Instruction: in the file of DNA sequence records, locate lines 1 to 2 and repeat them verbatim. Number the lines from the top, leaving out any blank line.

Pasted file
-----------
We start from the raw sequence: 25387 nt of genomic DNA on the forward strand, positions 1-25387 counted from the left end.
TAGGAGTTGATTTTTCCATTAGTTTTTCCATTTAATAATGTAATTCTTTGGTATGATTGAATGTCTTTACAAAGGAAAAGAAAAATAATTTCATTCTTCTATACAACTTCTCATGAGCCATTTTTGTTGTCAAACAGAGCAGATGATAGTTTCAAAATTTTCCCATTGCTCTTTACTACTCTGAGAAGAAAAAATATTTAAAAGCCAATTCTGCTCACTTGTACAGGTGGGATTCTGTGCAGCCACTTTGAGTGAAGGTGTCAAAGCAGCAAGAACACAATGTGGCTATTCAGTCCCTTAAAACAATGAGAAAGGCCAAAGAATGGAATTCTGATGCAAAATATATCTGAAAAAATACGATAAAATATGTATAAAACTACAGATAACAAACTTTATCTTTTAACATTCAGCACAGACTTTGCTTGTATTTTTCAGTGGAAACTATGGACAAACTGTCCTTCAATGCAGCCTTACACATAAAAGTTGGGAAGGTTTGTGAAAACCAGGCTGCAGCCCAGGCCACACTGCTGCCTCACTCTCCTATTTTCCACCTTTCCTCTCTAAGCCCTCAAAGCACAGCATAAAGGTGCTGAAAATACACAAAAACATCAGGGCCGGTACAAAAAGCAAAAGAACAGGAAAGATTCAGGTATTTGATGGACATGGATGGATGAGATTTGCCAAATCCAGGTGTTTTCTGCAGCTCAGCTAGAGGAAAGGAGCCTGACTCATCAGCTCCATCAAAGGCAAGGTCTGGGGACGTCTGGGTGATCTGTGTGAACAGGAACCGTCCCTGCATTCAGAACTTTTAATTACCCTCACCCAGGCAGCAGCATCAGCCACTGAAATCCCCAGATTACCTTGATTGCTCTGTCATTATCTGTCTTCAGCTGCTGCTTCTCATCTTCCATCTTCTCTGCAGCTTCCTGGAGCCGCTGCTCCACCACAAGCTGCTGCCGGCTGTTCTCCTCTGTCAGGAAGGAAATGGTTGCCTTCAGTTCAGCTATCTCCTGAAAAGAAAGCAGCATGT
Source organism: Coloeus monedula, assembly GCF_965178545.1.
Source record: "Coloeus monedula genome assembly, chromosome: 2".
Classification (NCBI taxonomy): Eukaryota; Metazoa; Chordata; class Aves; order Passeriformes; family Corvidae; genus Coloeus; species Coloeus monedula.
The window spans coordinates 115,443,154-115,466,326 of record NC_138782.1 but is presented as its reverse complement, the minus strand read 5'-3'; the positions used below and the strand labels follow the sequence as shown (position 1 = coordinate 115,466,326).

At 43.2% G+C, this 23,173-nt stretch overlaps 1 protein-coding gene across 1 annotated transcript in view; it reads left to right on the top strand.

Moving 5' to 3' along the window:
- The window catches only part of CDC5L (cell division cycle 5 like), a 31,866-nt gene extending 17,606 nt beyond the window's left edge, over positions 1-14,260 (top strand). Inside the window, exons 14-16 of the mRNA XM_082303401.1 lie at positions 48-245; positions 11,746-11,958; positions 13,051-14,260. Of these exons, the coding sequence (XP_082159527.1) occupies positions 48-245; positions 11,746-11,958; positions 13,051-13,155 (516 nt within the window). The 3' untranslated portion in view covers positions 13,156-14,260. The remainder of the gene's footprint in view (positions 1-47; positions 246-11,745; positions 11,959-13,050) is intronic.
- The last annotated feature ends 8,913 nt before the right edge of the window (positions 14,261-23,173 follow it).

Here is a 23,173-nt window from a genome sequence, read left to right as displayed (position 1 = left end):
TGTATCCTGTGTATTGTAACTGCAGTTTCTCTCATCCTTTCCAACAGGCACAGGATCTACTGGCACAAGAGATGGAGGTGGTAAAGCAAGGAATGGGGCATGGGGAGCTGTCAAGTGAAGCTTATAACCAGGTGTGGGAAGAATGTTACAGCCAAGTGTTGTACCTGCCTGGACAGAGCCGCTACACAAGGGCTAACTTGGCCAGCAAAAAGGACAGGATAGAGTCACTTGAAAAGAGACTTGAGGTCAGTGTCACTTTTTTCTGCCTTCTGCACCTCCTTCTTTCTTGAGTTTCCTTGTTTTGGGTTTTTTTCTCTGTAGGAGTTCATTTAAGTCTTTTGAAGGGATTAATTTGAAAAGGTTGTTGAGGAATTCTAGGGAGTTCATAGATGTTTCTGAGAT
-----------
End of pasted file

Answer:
We start from the raw sequence: 25387 nt of genomic DNA on the forward strand, positions 1-25387 counted from the left end.
TAGGAGTTGATTTTTCCATTAGTTTTTCCATTTAATAATGTAATTCTTTGGTATGATTGAATGTCTTTACAAAGGAAAAGAAAAATAATTTCATTCTTCTATACAACTTCTCATGAGCCATTTTTGTTGTCAAACAGAGCAGATGATAGTTTCAAAATTTTCCCATTGCTCTTTACTACTCTGAGAAGAAAAAATATTTAAAAGCCAATTCTGCTCACTTGTACAGGTGGGATTCTGTGCAGCCACTTTGAGTGAAGGTGTCAAAGCAGCAAGAACACAATGTGGCTATTCAGTCCCTTAAAACAATGAGAAAGGCCAAAGAATGGAATTCTGATGCAAAATATATCTGAAAAAATACGATAAAATATGTATAAAACTACAGATAACAAACTTTATCTTTTAACATTCAGCACAGACTTTGCTTGTATTTTTCAGTGGAAACTATGGACAAACTGTCCTTCAATGCAGCCTTACACATAAAAGTTGGGAAGGTTTGTGAAAACCAGGCTGCAGCCCAGGCCACACTGCTGCCTCACTCTCCTATTTTCCACCTTTCCTCTCTAAGCCCTCAAAGCACAGCATAAAGGTGCTGAAAATACACAAAAACATCAGGGCCGGTACAAAAAGCAAAAGAACAGGAAAGATTCAGGTATTTGATGGACATGGATGGATGAGATTTGCCAAATCCAGGTGTTTTCTGCAGCTCAGCTAGAGGAAAGGAGCCTGACTCATCAGCTCCATCAAAGGCAAGGTCTGGGGACGTCTGGGTGATCTGTGTGAACAGGAACCGTCCCTGCATTCAGAACTTTTAATTACCCTCACCCAGGCAGCAGCATCAGCCACTGAAATCCCCAGATTACCTTGATTGCTCTGTCATTATCTGTCTTCAGCTGCTGCTTCTCATCTTCCATCTTCTCTGCAGCTTCCTGGAGCCGCTGCTCCACCACAAGCTGCTGCCGGCTGTTCTCCTCTGTCAGGAAGGAAATGGTTGCCTTCAGTTCAGCTATCTCCTGAAAAGAAAGCAGCATGT